The proposed mine project is not far from Cook Lake, where landslide activity has closed the campground: the area surrounding the site is prone to slides. The chances for breaches are myriad.

Help Paha Sapa and kill this assault on treaty lands.

AP Photo/Gillette News Record, Steve Remich from Rapid City Journal

Friday, September 26, 2014

'ALEC is drowning in a sea of their own lies'

Google’s controversial decision to fund the American Legislative Exchange Council (ALEC) was a “mistake,” company chairman Eric Schmidt admitted on Monday, saying the group is spreading lies about global warming and “making the world a much worse place.” In an interview on NPR’s Diane Rehm show, Schmidt said the free-market lobbying group’s anti-climate and anti-clean energy positions are harmful to future generations, and a bad investment idea for the company. “Everyone understands climate change is occurring and the people who oppose it are really hurting our children and our grandchildren and making the world a much worse place,” Schmidt said. “And so we should not be aligned with such people — they’re just, they’re just literally lying.” [Emily Atkin, Think Progress]
Google is just one of scores of companies recently renouncing ALEC as a murder of Kochian crows.

The Natural Resources Defense Council called ALEC out in a press release linked here.

The South Dakota Republican Party's nominee for US Senate is expected to receive an endorsement from the National Federation of Independent Businesses, a Koch/ALEC cabal. Their candidate would seek the elimination of the US Department of Education: another Koch/ALEC bullet point.

Smells like the SDGOP war toilet is running over again.

State senator Dan Lederman is a flaming slimeball: he wields lawyers like the Adam Lanzas and the James Holmeses employ firearms.

Even the editorial board of the Pierre Capital Journal can't seem to get its head around it:
Heard any really bad ideas lately from the South Dakota Legislature? We have. If corporations want to whisper sweet nothings in the ears of South Dakota legislators, let them come to Pierre and follow the process our Legislature has set in place for lobbying. South Dakotans should not foot the bill so that our lawmakers can go off and flirt with ALEC.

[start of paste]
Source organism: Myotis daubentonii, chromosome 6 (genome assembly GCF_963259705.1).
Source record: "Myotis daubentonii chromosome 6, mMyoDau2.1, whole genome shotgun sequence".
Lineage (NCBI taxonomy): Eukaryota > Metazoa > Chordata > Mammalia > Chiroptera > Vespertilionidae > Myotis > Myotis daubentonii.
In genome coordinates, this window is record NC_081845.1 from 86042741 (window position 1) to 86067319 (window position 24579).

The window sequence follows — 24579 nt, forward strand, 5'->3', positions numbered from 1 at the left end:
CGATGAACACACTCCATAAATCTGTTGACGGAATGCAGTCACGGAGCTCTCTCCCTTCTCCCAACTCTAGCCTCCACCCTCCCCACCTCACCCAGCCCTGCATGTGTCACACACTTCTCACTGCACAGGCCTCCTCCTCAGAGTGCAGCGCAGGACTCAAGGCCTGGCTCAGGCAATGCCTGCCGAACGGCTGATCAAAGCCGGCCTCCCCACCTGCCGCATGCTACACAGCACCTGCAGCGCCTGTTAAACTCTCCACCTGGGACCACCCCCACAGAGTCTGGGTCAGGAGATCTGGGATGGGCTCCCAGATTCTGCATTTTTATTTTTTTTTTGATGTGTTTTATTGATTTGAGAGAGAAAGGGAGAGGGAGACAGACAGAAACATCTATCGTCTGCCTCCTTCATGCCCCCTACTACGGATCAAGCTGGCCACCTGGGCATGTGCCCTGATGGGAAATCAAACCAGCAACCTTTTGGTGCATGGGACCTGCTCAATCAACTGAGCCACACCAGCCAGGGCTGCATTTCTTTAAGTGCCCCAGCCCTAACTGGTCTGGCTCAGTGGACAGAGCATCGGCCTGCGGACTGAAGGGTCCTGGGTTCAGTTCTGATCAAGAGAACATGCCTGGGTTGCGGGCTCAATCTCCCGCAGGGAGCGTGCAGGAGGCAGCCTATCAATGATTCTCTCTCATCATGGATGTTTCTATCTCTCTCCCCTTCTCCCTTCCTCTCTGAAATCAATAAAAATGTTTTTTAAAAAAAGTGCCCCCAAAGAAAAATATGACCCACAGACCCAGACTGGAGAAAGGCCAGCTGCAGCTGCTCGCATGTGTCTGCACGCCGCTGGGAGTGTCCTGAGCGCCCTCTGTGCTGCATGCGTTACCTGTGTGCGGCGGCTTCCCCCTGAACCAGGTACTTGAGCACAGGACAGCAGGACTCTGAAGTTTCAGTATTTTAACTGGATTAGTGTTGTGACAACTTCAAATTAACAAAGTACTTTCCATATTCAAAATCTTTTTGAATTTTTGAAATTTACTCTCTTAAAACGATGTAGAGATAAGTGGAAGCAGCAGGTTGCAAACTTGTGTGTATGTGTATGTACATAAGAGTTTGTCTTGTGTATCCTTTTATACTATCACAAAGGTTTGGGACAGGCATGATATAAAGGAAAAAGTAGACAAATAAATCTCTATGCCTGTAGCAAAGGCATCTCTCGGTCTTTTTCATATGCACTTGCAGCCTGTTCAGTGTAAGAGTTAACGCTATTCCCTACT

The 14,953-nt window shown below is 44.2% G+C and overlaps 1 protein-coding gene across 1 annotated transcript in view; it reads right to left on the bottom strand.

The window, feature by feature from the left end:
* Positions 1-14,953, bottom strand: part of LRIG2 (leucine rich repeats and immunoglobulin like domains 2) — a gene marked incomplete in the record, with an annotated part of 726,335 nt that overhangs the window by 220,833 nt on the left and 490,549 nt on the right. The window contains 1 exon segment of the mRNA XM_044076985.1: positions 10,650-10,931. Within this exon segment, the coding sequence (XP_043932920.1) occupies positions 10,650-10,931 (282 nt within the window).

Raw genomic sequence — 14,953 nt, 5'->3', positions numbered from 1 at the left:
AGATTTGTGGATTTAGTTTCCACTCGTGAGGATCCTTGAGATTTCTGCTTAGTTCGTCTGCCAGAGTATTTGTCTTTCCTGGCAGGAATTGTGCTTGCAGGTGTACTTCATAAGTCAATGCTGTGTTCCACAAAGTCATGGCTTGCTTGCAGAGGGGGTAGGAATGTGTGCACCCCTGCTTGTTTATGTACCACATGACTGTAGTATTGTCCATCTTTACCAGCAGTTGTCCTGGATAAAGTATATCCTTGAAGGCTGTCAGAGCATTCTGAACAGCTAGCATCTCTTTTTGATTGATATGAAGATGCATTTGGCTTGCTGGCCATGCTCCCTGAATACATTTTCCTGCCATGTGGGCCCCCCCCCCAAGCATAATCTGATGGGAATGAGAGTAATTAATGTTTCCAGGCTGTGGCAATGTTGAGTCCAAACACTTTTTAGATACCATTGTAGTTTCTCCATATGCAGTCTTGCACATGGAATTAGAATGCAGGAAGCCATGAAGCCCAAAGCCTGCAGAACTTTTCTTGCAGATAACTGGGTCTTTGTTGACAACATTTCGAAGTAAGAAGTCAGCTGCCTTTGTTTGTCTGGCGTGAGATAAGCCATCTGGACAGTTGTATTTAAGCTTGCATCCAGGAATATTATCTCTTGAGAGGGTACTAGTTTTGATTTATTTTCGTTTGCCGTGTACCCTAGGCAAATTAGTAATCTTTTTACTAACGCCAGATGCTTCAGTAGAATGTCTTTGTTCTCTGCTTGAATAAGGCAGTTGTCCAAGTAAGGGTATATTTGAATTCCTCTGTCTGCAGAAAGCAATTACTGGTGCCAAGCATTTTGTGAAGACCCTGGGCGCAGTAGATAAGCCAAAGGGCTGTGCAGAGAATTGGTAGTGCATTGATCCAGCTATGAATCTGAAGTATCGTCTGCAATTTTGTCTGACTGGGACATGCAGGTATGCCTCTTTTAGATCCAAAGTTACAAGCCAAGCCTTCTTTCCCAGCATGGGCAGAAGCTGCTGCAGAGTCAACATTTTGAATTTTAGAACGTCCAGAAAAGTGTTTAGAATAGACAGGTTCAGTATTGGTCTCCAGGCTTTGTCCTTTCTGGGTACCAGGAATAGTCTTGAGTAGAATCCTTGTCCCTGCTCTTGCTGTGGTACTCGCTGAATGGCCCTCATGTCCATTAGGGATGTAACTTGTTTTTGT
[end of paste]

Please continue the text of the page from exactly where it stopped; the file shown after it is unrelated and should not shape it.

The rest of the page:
WNAX goes on:
Senator Dan Lederman of Dakota Dunes, a republican, has been a member of ALEC for some time. Some democratic legislators have called ALEC an “extremist group.”
Note the small 'r' and the tiny 'd' in that print.

Apparently South Dakota voters love having their courts fielding frivolous lawsuits from party apparatchiks so there's no time for hearing grievances of environmental degradation visited on the state every day while burning up newspaper column inches that would otherwise cover red state collapse.

Wake the fuck up.


Thursday, September 25, 2014

Holder resigning, wants cannabis decriminalized



NPR's Carrie Johnson has the scoop linked here.

US Attorney General Eric Holder has visited South Dakota: in Rapid City and to tribal nations trapped within the state's borders.




Veterans are often shamed at clinics for seeking relief from the stress of their service: the US Department of Health and Human Services holds the patent for medical cannabis.

Here is why is DEA is supporting a global black market: it sustains a budget-fat revolving door that finances war against our enemies:
We have an increasing number of for-profit prisons in the United States, and the Corrections Corporation of America, for instance, which is, I think, the biggest, signs contracts, and they have to have a guarantee, basically, that 90 percent of the prison beds will be filled. So you have Michelle Alexander, who wrote The New Jim Crow and I interviewed for Truthout, is very eloquent about this.
South Dakota's governor has proposed drug courts for persons caught possessing less-than-felonious amounts of cannabis: a measure clearly meant to reduce costs of law enforcement, overcrowding in state facilities, and the associated burdens to society. Legislation being prepared is apparently designed to address addiction but stigmatizes and shames persons for whom the use of cannabis should be as protected as it is for carrying a firearm. Red staters are those who can deny civil liberties to those “able-bodied” adults and uphold religious rights as absolutes.